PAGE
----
Kids sports too competitive

katie mcclurg

Kids used to come home from school, quickly finish their homework, and then go play some recreational soccer or baseball at a neighborhood park. But it seems today the intensity and emphasis on kids sports has drastically changed.

The pressure on kids today is overwhelming, with parents pushing for their children to be superior in everything they do. Although the ability level of the kids is increasing at an earlier age, they are more easily injured, under more stress, and can completely lose their passion for the game.

My eight year old cousin Connor was just like many kids his age, facing the same pressure from their parents and being stretched between playing club soccer four days a week, having traveling baketball pratice and tournaments up to five days a week, and fitting in lacrosse in the spring and summer. This was taking a toll on Connor’s health. Mid-sprint, dribbling the ball down the field, about to score and lead his pint-sized super-star soccer team to another victory, Connor collapsed. All of his training and overexertion led to a stress fracture in his ankle and a torn ligament.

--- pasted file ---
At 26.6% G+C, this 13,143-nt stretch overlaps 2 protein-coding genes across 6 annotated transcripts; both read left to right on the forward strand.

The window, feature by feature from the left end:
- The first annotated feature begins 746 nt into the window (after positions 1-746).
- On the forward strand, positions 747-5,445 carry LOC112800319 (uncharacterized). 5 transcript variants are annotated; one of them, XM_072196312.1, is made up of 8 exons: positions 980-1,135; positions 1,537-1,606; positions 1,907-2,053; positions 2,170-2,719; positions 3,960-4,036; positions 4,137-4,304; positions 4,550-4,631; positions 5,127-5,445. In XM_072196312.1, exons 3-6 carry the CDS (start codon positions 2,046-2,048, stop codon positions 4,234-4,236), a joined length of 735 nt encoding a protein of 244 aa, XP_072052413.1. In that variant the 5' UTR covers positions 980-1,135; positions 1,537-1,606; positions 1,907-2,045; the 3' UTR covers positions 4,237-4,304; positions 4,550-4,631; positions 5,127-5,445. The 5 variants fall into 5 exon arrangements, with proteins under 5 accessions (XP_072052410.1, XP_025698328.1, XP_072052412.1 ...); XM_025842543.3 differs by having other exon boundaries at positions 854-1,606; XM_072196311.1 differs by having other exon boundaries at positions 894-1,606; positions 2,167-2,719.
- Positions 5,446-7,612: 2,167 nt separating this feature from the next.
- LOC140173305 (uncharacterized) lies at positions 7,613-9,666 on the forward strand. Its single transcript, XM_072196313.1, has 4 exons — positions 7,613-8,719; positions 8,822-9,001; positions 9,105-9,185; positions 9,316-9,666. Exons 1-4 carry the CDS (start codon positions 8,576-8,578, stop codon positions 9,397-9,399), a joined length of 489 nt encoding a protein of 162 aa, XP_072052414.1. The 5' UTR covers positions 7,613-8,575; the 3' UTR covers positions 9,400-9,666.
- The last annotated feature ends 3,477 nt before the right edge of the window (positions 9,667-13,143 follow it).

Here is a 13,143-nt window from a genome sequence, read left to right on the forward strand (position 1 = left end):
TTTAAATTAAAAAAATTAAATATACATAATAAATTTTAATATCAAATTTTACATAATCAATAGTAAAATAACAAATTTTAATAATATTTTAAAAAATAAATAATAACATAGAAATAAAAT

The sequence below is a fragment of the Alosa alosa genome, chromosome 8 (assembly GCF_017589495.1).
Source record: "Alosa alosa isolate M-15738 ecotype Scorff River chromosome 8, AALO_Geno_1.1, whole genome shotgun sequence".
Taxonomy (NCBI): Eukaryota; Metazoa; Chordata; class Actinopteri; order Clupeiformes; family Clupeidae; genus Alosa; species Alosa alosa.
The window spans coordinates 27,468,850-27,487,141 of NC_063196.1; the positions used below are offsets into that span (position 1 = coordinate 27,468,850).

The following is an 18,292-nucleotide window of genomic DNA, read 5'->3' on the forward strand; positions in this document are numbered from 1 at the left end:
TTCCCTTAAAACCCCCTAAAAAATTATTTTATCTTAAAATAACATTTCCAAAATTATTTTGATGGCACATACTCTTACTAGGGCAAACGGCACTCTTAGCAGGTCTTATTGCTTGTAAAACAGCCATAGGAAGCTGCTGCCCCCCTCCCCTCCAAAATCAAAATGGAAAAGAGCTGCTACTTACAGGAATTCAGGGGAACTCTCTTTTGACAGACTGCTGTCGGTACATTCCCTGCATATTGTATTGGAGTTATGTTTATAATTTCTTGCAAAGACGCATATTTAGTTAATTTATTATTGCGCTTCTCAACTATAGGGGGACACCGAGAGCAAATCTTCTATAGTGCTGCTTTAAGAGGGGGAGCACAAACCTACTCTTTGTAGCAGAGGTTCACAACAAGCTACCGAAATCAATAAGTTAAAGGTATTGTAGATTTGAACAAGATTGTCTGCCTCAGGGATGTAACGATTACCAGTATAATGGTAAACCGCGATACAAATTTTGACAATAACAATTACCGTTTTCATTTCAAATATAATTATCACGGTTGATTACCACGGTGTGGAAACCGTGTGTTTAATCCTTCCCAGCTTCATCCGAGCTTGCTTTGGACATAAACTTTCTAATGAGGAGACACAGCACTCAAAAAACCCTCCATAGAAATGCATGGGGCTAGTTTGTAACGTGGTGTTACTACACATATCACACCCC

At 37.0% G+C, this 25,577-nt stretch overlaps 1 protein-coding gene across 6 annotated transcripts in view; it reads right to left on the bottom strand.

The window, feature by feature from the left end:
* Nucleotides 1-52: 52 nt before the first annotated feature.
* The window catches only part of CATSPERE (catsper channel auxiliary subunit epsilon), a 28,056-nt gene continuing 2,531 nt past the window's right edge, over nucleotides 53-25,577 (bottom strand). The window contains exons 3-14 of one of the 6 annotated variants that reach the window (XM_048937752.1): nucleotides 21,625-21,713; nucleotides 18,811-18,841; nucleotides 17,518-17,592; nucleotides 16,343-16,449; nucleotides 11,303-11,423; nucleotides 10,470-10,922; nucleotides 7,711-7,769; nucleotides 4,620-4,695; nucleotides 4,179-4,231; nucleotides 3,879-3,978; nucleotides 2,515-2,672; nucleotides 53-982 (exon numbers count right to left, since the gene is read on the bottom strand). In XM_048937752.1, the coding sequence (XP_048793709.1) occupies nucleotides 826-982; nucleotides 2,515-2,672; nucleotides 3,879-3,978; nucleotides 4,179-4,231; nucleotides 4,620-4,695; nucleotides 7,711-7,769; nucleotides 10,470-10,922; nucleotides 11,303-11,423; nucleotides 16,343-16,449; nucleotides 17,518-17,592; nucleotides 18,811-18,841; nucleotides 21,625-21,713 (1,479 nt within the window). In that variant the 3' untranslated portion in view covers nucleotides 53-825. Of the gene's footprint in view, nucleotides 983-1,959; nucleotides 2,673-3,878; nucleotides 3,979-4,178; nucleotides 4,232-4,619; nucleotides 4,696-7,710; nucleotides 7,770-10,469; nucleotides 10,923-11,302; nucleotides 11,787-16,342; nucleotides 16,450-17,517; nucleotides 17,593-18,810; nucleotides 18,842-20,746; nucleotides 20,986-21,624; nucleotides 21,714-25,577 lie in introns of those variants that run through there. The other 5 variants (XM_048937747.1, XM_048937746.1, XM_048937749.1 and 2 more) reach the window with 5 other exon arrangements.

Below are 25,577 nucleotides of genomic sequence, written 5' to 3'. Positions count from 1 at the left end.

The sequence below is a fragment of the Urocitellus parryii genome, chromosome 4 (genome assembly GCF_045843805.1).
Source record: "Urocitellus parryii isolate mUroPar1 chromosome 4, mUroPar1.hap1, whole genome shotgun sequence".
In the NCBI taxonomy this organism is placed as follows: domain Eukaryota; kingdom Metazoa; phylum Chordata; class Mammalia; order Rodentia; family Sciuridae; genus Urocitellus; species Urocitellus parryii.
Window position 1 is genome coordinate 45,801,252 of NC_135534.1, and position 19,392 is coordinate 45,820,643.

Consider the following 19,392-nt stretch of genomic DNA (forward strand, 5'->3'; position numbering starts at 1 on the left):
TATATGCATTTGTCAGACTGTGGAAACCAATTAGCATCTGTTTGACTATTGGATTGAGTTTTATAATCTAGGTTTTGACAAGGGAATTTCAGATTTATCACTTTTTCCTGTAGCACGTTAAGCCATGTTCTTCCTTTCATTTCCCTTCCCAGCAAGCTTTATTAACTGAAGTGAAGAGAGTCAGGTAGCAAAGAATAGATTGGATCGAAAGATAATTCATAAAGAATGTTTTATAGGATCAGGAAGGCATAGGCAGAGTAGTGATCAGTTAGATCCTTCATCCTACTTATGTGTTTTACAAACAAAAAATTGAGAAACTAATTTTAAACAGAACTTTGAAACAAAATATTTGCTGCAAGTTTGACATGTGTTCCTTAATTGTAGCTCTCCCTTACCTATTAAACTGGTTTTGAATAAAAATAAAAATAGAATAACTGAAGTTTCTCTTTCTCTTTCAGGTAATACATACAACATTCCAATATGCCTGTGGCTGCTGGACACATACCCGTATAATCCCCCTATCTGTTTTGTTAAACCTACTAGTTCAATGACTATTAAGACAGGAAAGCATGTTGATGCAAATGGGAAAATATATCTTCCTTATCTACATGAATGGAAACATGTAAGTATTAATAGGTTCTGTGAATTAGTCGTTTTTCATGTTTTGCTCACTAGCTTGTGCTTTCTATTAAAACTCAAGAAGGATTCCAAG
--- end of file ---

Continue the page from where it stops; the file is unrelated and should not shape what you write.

This injury led to six months of rehabilitation and possible future injuries. Unaccustomed to having free time, Connor didn’t know what to do with himself when his schedule wasn’t jam packed. His mom felt that although his injury was unfortunate it taught them all a valuable lesson: that sometimes kids just need to be kids.

This is a lesson that many of the pushing parents haven’t learned yet. For example, my neighbor has a similarly strenuous schedule to Connor’s, and the pressure has made him lose his desire to even play anymore. His dad, a former college basketball player, pushed his kids so hard because he wanted them to have the same opportunities he did, but unintentionally he got caught up in making them dominate and took the fun out of the sport for his kids.

Kids are still young and growing, so when they are forced to focus all their energy into one thing such as sports, they miss out on so many other opportunities. Also, when children who have only done one thing their whole lives get injured, they have nothing else to turn back on.

Let’s face it; not every eight year old basketball player is going to be the next Michael Jordan, so why not let them have a little fun while they are still kids.